A Saudi Arabian property developer has been banned from selling his £20 million London home as his wife will be living there during their divorce.
In Abuchian v Khojah, the 89 year old businessman married his Lebanese wife in 1979.
They had two children, born in 1981 and 1985. Their “main home” was in Saudi Arabia but the family also had places to live in Paris, Cannes and London.
Their marriage was “not entirely straightforward”, despite living “a life of considerable luxury”. They went through a divorce process in 1999 but reconciled in 2002 and stayed together until late 2013.
Once the marriage had broken down, the wife moved to England and began living in the London home. In March 2014 she was given notice to vacate the property within two weeks.
In response to this, the wife applied for two injunctions, one to prevent the husband selling the property and the other to stop him from evicting her. The injunctions were granted by Mr Justice Bodey but only covered a brief timespan.
The wife applied to the High Court for the injunctions to be extended.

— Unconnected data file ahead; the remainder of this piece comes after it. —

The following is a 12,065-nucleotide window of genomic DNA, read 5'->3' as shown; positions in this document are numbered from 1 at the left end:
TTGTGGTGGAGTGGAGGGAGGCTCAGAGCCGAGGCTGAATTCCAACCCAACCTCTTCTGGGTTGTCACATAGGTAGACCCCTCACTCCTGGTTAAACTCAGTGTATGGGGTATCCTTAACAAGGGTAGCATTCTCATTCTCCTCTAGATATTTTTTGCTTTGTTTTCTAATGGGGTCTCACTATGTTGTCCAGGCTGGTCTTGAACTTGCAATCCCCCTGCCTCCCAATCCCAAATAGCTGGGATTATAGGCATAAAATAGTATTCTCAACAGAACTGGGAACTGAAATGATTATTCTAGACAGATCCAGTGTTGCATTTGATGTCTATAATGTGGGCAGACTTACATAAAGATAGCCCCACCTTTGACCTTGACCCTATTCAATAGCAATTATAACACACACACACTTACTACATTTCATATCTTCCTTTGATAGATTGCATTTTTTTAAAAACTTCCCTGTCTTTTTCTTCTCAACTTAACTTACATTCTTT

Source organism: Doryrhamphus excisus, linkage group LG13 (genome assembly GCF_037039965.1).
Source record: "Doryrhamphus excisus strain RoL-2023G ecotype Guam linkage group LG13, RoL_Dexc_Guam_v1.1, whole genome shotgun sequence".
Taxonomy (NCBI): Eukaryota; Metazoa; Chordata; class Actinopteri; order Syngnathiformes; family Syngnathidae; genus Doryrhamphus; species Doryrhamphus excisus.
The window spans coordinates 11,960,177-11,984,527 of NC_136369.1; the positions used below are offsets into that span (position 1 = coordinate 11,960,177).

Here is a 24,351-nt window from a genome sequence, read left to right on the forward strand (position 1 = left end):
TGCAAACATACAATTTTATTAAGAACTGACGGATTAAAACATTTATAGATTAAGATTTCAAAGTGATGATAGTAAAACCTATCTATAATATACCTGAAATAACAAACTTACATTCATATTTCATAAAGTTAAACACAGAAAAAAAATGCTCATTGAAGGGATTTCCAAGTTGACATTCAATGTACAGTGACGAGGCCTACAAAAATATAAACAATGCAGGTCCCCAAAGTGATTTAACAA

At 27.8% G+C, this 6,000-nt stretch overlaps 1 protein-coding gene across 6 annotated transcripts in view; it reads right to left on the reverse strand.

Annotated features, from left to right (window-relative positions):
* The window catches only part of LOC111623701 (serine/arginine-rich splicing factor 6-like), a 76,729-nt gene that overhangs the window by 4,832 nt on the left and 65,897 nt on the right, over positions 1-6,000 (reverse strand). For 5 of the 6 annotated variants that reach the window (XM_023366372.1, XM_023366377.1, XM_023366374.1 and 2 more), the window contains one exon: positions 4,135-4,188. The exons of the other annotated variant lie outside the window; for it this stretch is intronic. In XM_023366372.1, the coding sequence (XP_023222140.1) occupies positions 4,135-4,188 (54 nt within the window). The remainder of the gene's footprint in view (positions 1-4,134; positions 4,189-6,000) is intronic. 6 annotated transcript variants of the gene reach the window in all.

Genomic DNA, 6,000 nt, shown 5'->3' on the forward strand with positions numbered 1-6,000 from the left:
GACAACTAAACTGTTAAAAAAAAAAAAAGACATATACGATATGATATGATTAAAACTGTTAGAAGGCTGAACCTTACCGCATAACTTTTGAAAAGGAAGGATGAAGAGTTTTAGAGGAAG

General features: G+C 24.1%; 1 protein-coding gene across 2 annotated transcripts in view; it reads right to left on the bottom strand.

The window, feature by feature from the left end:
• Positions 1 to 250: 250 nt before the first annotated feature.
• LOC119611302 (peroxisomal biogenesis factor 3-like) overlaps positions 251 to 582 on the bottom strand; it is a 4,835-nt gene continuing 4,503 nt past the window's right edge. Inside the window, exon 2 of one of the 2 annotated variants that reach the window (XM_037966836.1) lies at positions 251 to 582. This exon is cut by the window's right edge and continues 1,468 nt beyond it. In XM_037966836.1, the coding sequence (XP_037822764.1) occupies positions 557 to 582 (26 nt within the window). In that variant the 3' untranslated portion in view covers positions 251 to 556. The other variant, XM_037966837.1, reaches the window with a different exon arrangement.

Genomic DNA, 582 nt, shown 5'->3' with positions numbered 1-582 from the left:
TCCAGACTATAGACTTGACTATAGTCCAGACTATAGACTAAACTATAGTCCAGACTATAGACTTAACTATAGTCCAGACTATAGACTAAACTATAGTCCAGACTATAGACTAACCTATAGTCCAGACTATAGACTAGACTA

Sir Paul Coleridge heard the “peculiarly complex” case, noting that the husband had pronounced a ‘talaq’, a Muslim divorce, in May and was “outraged” at the steps the wife had taken.
The husband’s contention was that the case should be heard in Saudi Arabia as the majority of their married life was spent in Jeddah, the country’s second largest city. He also argued that they spent hardly any time in London, “a few days a year” at most.
The wife claimed they had spent “significant” time in London, and that their youngest son was born there. She also stated her intention to live permanently in England “because she has no other home”.
Sir Paul Coleridge ruled that the injunctions should be extended for six months in order to give the courts time to make a decision regarding the ownership of the property.
The judge added that he did not expect the wife to still be living at the home by the end of the six month extension. He said she should start making arrangements to find somewhere else to live, unless an ownership decision is made in her favour.